LIVE › 1-3 p.m. Garage Logic with Joe Soucheray
NEXT › 2 p.m. ESPN SportsCenter
2:05 p.m. Twin Cities Sports Update - with John Heidt
2:30 p.m. Twin Cities Sports Update - with John Heidt
3 p.m. ESPN SportsCenter
3:05 p.m. SportsTalk
3:05 p.m. Twin Cities Sports Update - with John Heidt
Updated: August 9th, 2011 12:41pm
Kyle Rudolph gets chance, stumbles in Visanthe Shiancoe's place

Kyle Rudolph gets chance, stumbles in Visanthe Shiancoe's place

by Tom Pelissero
Email | Twitter
SportsWire Daily

Get the 1500 ESPN SportsWire delivered to your inbox daily, and keep up with all the news in Twin Cities Sports


MANKATO, Minn. -- Visanthe Shiancoe's hamstring injury opened extra opportunities on Tuesday for Minnesota Vikings tight end Kyle Rudolph, who looked every bit like a rookie still feeling his way through his first NFL training camp.

Rudolph took one pass off his chin in 7-on-7. He took another off his chest in goal line, although he said that ball was tipped. He also false started on a play in 4-minute, then failed to finish a block on the next play that allowed Adrian Peterson to get stopped for a 5-yard loss.

"You have to capitalize and make the most of every opportunity," Rudolph said. "These are great reps for me. Personally ... I'm a little rusty. It's been since October for me, and to get out there and get as many reps as possible, it's definitely helping me getting into football shape."

A second-round pick (43rd overall) in April, Rudolph had his junior season at Notre Dame cut short last fall by a hamstring tendon avulsion that required surgery.

He made two trips to work out this spring with rookie quarterback Christian Ponder in Florida and also spent time at Arizona Cardinals star Larry Fitzgerald's group workouts on the "U" campus. But the NFL lockout wiped out all formal offseason practices, meaning Rudolph hadn't been in a true football setting for roughly 10 months before the Vikings opened practice last week.

The challenge is "just feeling fluid and feeling smooth," Rudolph said, "especially in the run game, when you're working so many combo blocks and working with other people. You get on the same page with them and then things work just so much smoother, versus working against one each other and hurting one another."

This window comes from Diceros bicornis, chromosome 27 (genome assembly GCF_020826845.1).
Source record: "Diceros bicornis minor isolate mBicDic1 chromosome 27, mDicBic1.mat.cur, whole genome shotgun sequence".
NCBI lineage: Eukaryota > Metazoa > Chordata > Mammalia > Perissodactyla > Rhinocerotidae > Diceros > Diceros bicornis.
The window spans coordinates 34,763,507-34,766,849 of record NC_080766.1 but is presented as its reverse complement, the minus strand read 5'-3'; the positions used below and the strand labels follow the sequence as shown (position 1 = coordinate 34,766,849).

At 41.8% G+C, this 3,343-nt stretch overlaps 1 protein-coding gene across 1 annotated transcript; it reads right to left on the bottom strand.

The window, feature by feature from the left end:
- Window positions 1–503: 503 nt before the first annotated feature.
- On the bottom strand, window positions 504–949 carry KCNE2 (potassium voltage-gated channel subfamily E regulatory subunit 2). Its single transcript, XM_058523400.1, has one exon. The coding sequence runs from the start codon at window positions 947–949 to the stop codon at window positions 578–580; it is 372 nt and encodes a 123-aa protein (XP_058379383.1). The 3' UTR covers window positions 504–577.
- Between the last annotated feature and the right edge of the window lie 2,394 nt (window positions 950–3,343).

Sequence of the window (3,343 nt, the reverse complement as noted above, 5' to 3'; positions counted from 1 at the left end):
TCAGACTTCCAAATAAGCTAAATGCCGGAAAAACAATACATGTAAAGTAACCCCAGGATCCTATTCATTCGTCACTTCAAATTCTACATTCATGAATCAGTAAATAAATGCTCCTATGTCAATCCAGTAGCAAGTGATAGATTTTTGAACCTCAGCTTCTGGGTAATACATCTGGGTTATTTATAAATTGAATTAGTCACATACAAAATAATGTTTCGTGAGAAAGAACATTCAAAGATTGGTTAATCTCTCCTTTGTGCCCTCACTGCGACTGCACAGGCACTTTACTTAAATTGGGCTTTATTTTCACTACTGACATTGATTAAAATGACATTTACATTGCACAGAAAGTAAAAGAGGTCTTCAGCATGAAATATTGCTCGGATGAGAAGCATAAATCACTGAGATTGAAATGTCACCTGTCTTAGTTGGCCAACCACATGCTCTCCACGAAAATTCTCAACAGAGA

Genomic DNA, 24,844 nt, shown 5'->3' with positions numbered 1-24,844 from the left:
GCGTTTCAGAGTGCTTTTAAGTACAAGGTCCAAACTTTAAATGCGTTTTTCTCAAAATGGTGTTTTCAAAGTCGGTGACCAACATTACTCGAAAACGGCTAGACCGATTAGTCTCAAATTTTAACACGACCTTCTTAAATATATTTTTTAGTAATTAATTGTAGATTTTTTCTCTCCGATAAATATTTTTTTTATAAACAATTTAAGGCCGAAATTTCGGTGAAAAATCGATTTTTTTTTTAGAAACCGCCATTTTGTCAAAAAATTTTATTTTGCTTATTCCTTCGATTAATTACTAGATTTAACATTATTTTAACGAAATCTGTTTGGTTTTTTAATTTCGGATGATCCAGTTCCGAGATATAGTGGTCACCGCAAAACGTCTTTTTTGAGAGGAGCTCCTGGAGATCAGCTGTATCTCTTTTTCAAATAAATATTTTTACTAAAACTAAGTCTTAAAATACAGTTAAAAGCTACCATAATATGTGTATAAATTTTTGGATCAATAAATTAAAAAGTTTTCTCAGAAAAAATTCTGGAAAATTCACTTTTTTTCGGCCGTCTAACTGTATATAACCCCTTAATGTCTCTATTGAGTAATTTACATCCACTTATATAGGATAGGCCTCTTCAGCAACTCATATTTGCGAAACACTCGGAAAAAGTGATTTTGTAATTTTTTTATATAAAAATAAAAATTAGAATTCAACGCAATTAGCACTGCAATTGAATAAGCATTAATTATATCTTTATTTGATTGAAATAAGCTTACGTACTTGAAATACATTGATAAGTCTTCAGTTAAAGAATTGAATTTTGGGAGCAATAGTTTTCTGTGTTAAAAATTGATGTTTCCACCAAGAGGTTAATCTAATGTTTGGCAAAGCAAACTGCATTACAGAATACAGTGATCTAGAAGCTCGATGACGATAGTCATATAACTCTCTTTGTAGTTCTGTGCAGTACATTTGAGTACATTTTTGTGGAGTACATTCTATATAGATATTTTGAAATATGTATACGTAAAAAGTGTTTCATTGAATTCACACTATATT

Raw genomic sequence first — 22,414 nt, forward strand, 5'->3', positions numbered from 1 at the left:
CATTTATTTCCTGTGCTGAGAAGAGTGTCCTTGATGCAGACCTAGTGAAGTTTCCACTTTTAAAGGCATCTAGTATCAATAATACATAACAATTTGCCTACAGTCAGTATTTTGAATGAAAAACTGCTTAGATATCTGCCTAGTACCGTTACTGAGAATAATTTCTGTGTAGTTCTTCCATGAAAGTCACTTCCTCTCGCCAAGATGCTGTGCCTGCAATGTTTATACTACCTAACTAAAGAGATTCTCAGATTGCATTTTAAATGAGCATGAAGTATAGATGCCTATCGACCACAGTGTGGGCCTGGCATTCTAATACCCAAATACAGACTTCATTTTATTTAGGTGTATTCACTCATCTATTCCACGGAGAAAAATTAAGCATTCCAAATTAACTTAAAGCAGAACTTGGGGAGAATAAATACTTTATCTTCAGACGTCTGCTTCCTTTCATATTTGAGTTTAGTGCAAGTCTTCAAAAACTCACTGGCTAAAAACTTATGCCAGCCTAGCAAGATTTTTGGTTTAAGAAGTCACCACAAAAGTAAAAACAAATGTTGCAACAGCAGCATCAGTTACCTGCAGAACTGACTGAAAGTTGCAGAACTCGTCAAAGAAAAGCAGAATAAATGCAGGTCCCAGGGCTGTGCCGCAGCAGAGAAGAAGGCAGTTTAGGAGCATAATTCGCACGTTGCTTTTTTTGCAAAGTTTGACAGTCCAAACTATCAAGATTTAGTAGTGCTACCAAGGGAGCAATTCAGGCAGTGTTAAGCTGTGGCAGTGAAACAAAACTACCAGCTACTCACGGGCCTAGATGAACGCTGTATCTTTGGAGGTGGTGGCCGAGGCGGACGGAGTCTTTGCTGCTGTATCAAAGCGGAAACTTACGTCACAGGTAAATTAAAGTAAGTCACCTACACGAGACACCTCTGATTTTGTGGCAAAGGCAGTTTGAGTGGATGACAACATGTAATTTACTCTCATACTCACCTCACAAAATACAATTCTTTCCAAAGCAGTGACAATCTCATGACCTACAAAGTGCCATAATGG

Rudolph figures to continue to get plenty of opportunities until Shiancoe -- who was injured in Monday's practice and also battled hamstring trouble last year -- gets back on the field. Their receiving skill sets are similar and their roles relatively interchangeable, offensive coordinator Bill Musgrave said, whereas Jimmy Kleinsasser and Jeff Dugan are built for inline and H-back work.

"We're trying to put (Rudolph) in a position where he can beat man coverage," Musgrave said. "He's a tough guy for DBs to handle, because he's big and he can move and when he catches the ball he's a lot like Tony Gonzalez -- he catches it out there away from his body. So, we're going to try to create mismatches for him and continue to utilize a guy like that. We'd be silly not to."

Scouts say blocking and durability are the questions about Rudolph. Hands aren't supposed to be an issue, and he's a massive target at 6-foot-5¾ and 266 pounds.

The Joe Webb pass that hit Rudolph's chest drew loud groans from fans, who have watched the offense struggle since camp began. But Rudolph laughed it off, saying if anything, it's a sign he needs to get more work with his new quarterbacks.

"I wouldn't let the ball just hit me in the chest," Rudolph said. "I'd like to say I'm more coordinated than that. (Abdullah) made a great play, and that's something that, when me and Joe Webb can get on the same page, it'll work nine times out of 10."

Tom Pelissero is Senior Editor and columnist for He hosts from 6 to 8 p.m. weeknights and co-hosts from 10 a.m. to noon Sundays on 1500 ESPN Twin Cities.
Email Tom | @TomPelissero | Tom Pelissero